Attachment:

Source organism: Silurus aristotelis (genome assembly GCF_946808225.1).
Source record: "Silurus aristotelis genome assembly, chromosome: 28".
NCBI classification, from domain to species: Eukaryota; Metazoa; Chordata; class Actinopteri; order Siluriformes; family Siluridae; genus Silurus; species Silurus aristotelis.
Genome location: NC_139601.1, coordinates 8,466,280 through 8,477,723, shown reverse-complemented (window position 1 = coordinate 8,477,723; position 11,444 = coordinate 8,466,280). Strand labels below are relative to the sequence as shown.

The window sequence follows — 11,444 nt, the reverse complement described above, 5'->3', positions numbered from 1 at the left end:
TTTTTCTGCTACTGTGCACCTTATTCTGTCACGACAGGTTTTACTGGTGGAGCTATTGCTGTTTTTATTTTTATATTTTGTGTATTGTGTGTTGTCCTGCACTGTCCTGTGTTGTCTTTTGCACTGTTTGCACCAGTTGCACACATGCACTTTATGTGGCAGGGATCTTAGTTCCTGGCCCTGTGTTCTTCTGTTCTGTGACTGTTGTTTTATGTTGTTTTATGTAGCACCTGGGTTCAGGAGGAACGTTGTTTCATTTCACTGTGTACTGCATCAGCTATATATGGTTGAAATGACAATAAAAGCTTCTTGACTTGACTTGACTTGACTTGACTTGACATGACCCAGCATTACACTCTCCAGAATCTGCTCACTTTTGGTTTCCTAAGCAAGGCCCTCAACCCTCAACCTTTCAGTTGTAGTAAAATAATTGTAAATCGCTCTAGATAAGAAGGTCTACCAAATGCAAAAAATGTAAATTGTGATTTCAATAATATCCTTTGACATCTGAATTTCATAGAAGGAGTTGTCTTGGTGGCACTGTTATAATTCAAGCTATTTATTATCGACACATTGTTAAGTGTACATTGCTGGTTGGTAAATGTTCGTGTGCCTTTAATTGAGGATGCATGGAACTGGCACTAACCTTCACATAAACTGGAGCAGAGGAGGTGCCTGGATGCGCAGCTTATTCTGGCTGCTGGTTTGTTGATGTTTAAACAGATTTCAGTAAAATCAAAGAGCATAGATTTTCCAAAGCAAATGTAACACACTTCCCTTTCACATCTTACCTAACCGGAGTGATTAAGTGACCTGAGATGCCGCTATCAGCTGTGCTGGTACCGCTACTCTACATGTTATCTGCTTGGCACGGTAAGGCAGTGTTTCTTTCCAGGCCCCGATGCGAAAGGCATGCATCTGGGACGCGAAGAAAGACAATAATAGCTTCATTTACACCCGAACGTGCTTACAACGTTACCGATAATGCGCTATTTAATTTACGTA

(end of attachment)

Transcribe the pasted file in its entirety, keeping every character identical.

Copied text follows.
Source organism: Silurus aristotelis (genome assembly GCF_946808225.1).
Source record: "Silurus aristotelis genome assembly, chromosome: 28".
NCBI classification, from domain to species: Eukaryota; Metazoa; Chordata; class Actinopteri; order Siluriformes; family Siluridae; genus Silurus; species Silurus aristotelis.
Genome location: NC_139601.1, coordinates 8,466,280 through 8,477,723, shown reverse-complemented (window position 1 = coordinate 8,477,723; position 11,444 = coordinate 8,466,280). Strand labels below are relative to the sequence as shown.

The window sequence follows — 11,444 nt, the reverse complement described above, 5'->3', positions numbered from 1 at the left end:
TTTTTCTGCTACTGTGCACCTTATTCTGTCACGACAGGTTTTACTGGTGGAGCTATTGCTGTTTTTATTTTTATATTTTGTGTATTGTGTGTTGTCCTGCACTGTCCTGTGTTGTCTTTTGCACTGTTTGCACCAGTTGCACACATGCACTTTATGTGGCAGGGATCTTAGTTCCTGGCCCTGTGTTCTTCTGTTCTGTGACTGTTGTTTTATGTTGTTTTATGTAGCACCTGGGTTCAGGAGGAACGTTGTTTCATTTCACTGTGTACTGCATCAGCTATATATGGTTGAAATGACAATAAAAGCTTCTTGACTTGACTTGACTTGACTTGACTTGACATGACCCAGCATTACACTCTCCAGAATCTGCTCACTTTTGGTTTCCTAAGCAAGGCCCTCAACCCTCAACCTTTCAGTTGTAGTAAAATAATTGTAAATCGCTCTAGATAAGAAGGTCTACCAAATGCAAAAAATGTAAATTGTGATTTCAATAATATCCTTTGACATCTGAATTTCATAGAAGGAGTTGTCTTGGTGGCACTGTTATAATTCAAGCTATTTATTATCGACACATTGTTAAGTGTACATTGCTGGTTGGTAAATGTTCGTGTGCCTTTAATTGAGGATGCATGGAACTGGCACTAACCTTCACATAAACTGGAGCAGAGGAGGTGCCTGGATGCGCAGCTTATTCTGGCTGCTGGTTTGTTGATGTTTAAACAGATTTCAGTAAAATCAAAGAGCATAGATTTTCCAAAGCAAATGTAACACACTTCCCTTTCACATCTTACCTAACCGGAGTGATTAAGTGACCTGAGATGCCGCTATCAGCTGTGCTGGTACCGCTACTCTACATGTTATCTGCTTGGCACGGTAAGGCAGTGTTTCTTTCCAGGCCCCGATGCGAAAGGCATGCATCTGGGACGCGAAGAAAGACAATAATAGCTTCATTTACACCCGAACGTGCTTACAACGTTACCGATAATGCGCTATTTAATTTACGTA